Camp Hill prison riots in 1989: 'It looked like Vietnam.'

By On October 25, 2018

Camp Hill prison riots in 1989: 'It looked like Vietnam.'

Camp Hill prison riots in 1989: 'It looked like Vietnam.'

On Oct. 25, 1989, a riot started in the State Correctional Institution at Camp Hill in Lower Allen Twp. When the uprising was finally quelled on Oct. 27, more than 100 people were injured including 69 corrections officers and 41 inmates. Fourteen of the prison's buildings were destroyed. The damage estimate was $57 million.

The prison had a capacity of 1,826 inmates. At the time the riot broke out, the population was 2,600.

The Patriot-News on July 15, 1990, published this chronological account of what happened.

'"It looked like Vietnam," an emergency medical pilot said as helicopters churned in the night sky, flames ate through buildings, beaten and bloody guards collapsed onto stretchers, and shotguns boomed."

At 2:45 p.m. on Oct. 25, 1989, an inmate punched a guard during a routine move bringing inmates inside after yard time in front of E Block. This sparked a riot during which corrections officers were assaulted and taken hostage. Prisoners went on a rampage causing damage and setting buildings on fire.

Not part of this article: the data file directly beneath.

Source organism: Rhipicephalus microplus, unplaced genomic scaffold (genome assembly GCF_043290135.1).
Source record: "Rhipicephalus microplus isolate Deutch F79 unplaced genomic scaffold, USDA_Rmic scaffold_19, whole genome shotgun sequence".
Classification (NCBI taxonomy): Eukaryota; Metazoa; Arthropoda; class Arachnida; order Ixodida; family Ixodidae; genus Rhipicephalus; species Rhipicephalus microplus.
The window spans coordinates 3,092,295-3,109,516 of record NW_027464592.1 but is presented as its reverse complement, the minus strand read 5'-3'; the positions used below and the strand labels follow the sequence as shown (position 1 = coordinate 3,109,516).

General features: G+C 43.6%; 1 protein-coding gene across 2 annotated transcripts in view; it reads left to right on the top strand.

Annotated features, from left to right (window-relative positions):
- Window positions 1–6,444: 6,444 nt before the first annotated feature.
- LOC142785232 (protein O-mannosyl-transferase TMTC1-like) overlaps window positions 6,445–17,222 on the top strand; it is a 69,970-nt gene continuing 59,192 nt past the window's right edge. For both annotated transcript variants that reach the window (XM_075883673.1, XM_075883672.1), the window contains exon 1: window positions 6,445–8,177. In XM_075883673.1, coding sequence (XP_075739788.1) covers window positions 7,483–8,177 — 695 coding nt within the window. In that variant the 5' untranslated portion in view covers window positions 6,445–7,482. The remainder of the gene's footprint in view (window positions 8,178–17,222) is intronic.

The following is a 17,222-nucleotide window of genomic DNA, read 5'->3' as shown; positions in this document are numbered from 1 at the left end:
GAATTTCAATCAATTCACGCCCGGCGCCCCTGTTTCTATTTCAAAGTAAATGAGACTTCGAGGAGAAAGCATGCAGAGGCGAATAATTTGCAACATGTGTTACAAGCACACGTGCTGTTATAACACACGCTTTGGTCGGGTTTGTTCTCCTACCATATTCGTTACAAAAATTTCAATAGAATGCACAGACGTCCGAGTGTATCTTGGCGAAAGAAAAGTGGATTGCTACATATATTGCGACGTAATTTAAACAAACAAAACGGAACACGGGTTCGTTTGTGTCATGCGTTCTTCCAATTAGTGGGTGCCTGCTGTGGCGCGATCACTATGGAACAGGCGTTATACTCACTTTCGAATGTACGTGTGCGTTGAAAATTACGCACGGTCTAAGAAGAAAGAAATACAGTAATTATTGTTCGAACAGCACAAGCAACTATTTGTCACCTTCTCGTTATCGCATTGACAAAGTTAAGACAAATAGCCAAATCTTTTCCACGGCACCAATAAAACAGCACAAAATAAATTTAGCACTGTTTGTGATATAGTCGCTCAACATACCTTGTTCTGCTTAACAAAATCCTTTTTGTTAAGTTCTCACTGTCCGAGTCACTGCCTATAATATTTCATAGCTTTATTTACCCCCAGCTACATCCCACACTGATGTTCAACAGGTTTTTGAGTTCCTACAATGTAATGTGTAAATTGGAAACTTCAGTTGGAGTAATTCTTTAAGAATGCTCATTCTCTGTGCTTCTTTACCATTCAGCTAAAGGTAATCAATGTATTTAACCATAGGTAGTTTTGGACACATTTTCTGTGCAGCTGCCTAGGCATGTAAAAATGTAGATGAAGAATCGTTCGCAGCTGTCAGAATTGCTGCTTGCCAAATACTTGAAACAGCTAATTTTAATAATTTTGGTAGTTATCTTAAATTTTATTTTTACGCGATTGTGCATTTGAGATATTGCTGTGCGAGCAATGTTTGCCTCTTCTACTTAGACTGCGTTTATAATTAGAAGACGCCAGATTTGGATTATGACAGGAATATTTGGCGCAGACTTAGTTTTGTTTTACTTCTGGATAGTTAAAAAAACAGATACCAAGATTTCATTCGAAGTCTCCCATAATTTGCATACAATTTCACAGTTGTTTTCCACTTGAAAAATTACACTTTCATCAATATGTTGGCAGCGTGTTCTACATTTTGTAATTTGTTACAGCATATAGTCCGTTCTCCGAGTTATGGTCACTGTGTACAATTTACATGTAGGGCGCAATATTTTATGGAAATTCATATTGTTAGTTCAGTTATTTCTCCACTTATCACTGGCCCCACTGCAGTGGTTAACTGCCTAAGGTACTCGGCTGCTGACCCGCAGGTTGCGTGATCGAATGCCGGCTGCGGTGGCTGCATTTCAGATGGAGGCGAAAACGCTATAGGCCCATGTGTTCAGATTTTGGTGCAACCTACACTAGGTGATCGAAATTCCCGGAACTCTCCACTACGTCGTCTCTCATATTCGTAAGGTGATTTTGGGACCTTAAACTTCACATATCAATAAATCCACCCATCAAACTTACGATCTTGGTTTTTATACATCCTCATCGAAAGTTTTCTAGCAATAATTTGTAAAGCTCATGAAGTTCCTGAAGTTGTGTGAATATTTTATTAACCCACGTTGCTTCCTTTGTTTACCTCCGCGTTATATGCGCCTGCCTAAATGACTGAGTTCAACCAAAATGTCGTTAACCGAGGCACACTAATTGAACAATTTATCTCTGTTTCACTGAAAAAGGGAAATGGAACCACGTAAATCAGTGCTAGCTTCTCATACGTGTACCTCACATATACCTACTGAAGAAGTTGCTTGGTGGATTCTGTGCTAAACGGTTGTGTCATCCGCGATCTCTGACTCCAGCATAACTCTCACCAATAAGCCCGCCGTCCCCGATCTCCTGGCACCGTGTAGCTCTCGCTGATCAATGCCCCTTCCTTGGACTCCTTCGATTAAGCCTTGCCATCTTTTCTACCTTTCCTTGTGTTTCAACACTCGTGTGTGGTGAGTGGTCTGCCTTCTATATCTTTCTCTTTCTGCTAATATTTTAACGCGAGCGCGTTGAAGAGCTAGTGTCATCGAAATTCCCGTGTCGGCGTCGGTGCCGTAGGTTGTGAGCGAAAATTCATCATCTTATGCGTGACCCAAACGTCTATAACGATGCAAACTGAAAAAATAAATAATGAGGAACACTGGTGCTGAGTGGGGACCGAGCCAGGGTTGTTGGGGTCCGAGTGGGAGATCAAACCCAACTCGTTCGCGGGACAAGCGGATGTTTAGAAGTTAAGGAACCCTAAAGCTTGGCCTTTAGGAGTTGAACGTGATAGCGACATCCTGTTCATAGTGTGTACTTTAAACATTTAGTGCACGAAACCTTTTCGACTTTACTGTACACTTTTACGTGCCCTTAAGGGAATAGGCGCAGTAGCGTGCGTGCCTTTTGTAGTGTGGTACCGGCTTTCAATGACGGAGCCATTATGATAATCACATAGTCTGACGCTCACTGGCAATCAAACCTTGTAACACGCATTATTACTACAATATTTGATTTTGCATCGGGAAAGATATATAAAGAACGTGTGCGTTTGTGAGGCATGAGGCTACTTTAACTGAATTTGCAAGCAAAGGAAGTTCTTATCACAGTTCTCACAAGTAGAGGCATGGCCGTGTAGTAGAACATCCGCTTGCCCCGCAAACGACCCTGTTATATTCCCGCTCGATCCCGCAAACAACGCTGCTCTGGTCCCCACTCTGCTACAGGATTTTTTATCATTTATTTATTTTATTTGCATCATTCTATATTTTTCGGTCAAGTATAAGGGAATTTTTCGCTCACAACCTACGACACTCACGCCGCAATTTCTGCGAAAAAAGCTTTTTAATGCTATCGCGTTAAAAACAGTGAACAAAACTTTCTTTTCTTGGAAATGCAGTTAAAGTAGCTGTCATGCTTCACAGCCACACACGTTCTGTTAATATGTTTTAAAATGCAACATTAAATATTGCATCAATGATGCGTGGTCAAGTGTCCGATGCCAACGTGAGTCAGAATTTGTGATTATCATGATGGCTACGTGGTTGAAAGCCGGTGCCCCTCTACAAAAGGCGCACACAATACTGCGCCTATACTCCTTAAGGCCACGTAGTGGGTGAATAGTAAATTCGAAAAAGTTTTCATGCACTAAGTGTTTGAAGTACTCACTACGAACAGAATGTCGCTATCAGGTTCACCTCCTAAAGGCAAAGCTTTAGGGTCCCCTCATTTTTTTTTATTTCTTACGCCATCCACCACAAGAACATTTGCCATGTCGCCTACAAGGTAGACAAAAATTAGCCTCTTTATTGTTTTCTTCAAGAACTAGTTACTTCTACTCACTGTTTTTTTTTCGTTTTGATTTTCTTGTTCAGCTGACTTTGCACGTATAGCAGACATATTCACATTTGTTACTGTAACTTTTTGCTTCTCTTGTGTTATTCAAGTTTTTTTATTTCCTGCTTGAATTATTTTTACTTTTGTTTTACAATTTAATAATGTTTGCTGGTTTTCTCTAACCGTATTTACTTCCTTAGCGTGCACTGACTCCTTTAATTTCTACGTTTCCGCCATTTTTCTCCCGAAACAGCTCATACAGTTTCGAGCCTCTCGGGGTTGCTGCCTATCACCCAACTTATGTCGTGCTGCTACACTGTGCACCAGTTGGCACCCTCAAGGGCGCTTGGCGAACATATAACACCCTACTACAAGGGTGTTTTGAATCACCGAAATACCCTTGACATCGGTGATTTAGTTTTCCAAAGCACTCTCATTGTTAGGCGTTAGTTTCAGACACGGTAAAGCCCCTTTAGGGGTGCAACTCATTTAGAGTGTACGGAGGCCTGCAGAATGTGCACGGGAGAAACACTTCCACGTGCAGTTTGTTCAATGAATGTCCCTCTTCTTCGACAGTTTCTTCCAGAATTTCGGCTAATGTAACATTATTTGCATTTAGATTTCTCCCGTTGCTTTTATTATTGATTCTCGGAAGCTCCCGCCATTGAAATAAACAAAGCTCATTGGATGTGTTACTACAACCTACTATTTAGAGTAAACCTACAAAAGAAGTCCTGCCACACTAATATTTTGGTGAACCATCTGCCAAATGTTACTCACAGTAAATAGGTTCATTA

That same day, according to The Patriot-News, "Inmates threaten hostages with chain saws and blow torches. One inmate uses a truck in an attempt to penetrate the perimeter fence but fails to get through.

Prison officials begin negotiations and two injured hostages are freed - one of whom is pushed in a cart. Other hostages are paraded around and beaten.

Negotiations end with the promise of more talks the next day. The hostages are released and inmates start returning to cells. Prison officials announced at 11 p.m. that the prison is locked down.

Source: Google News Vietnam | Netizen 24 Vietnam

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